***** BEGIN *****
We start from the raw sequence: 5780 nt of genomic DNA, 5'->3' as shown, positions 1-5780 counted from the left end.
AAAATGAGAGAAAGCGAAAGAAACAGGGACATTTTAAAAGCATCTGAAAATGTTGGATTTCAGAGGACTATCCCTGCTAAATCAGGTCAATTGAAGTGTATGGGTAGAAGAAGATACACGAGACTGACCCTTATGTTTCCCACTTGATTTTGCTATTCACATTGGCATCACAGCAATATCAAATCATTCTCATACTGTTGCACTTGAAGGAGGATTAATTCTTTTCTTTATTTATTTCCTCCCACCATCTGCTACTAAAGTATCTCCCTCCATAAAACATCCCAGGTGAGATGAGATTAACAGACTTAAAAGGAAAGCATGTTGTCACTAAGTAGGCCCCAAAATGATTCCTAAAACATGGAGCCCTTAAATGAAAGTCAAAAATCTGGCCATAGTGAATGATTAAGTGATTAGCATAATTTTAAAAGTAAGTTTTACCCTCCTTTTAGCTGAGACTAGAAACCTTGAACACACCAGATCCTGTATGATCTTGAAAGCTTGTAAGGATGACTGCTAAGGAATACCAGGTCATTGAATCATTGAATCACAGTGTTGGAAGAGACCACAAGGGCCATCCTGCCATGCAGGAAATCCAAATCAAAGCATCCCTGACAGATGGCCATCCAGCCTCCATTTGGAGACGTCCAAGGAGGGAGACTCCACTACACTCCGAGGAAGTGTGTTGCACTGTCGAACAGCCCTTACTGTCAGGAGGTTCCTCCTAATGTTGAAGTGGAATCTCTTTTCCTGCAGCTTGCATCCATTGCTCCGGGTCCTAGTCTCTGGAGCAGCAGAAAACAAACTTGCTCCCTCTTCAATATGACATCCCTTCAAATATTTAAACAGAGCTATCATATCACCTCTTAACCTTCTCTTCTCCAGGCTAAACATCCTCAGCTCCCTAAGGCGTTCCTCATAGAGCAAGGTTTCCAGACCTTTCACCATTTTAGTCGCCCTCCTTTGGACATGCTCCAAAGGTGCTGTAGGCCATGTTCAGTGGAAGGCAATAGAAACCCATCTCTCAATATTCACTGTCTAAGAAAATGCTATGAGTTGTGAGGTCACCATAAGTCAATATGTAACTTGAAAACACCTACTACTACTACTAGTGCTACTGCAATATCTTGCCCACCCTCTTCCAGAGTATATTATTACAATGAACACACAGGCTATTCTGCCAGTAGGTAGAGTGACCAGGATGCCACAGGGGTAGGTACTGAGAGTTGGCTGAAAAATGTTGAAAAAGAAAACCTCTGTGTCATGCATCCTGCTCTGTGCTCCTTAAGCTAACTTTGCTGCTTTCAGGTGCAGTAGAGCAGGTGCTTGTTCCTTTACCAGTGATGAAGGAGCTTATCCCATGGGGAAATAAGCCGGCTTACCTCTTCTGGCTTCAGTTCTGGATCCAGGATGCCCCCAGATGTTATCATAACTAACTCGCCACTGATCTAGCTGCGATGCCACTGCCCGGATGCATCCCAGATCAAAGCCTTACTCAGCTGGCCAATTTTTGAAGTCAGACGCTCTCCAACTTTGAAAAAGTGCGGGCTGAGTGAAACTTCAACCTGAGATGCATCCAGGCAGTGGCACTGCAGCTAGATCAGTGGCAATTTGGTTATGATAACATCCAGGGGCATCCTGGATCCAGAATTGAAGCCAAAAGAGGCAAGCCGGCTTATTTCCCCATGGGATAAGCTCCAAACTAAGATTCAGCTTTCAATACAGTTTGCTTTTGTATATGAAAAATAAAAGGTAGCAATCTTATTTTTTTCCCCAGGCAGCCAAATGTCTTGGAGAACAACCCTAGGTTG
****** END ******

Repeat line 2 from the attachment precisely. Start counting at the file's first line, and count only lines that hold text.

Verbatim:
AAAATGAGAGAAAGCGAAAGAAACAGGGACATTTTAAAAGCATCTGAAAATGTTGGATTTCAGAGGACTATCCCTGCTAAATCAGGTCAATTGAAGTGTATGGGTAGAAGAAGATACACGAGACTGACCCTTATGTTTCCCACTTGATTTTGCTATTCACATTGGCATCACAGCAATATCAAATCATTCTCATACTGTTGCACTTGAAGGAGGATTAATTCTTTTCTTTATTTATTTCCTCCCACCATCTGCTACTAAAGTATCTCCCTCCATAAAACATCCCAGGTGAGATGAGATTAACAGACTTAAAAGGAAAGCATGTTGTCACTAAGTAGGCCCCAAAATGATTCCTAAAACATGGAGCCCTTAAATGAAAGTCAAAAATCTGGCCATAGTGAATGATTAAGTGATTAGCATAATTTTAAAAGTAAGTTTTACCCTCCTTTTAGCTGAGACTAGAAACCTTGAACACACCAGATCCTGTATGATCTTGAAAGCTTGTAAGGATGACTGCTAAGGAATACCAGGTCATTGAATCATTGAATCACAGTGTTGGAAGAGACCACAAGGGCCATCCTGCCATGCAGGAAATCCAAATCAAAGCATCCCTGACAGATGGCCATCCAGCCTCCATTTGGAGACGTCCAAGGAGGGAGACTCCACTACACTCCGAGGAAGTGTGTTGCACTGTCGAACAGCCCTTACTGTCAGGAGGTTCCTCCTAATGTTGAAGTGGAATCTCTTTTCCTGCAGCTTGCATCCATTGCTCCGGGTCCTAGTCTCTGGAGCAGCAGAAAACAAACTTGCTCCCTCTTCAATATGACATCCCTTCAAATATTTAAACAGAGCTATCATATCACCTCTTAACCTTCTCTTCTCCAGGCTAAACATCCTCAGCTCCCTAAGGCGTTCCTCATAGAGCAAGGTTTCCAGACCTTTCACCATTTTAGTCGCCCTCCTTTGGACATGCTCCAAAGGTGCTGTAGGCCATGTTCAGTGGAAGGCAATAGAAACCCATCTCTCAATATTCACTGTCTAAGAAAATGCTATGAGTTGTGAGGTCACCATAAGTCAATATGTAACTTGAAAACACCTACTACTACTACTAGTGCTACTGCAATATCTTGCCCACCCTCTTCCAGAGTATATTATTACAATGAACACACAGGCTATTCTGCCAGTAGGTAGAGTGACCAGGATGCCACAGGGGTAGGTACTGAGAGTTGGCTGAAAAATGTTGAAAAAGAAAACCTCTGTGTCATGCATCCTGCTCTGTGCTCCTTAAGCTAACTTTGCTGCTTTCAGGTGCAGTAGAGCAGGTGCTTGTTCCTTTACCAGTGATGAAGGAGCTTATCCCATGGGGAAATAAGCCGGCTTACCTCTTCTGGCTTCAGTTCTGGATCCAGGATGCCCCCAGATGTTATCATAACTAACTCGCCACTGATCTAGCTGCGATGCCACTGCCCGGATGCATCCCAGATCAAAGCCTTACTCAGCTGGCCAATTTTTGAAGTCAGACGCTCTCCAACTTTGAAAAAGTGCGGGCTGAGTGAAACTTCAACCTGAGATGCATCCAGGCAGTGGCACTGCAGCTAGATCAGTGGCAATTTGGTTATGATAACATCCAGGGGCATCCTGGATCCAGAATTGAAGCCAAAAGAGGCAAGCCGGCTTATTTCCCCATGGGATAAGCTCCAAACTAAGATTCAGCTTTCAATACAGTTTGCTTTTGTATATGAAAAATAAAAGGTAGCAATCTTATTTTTTTCCCCAGGCAGCCAAATGTCTTGGAGAACAACCCTAGGTTG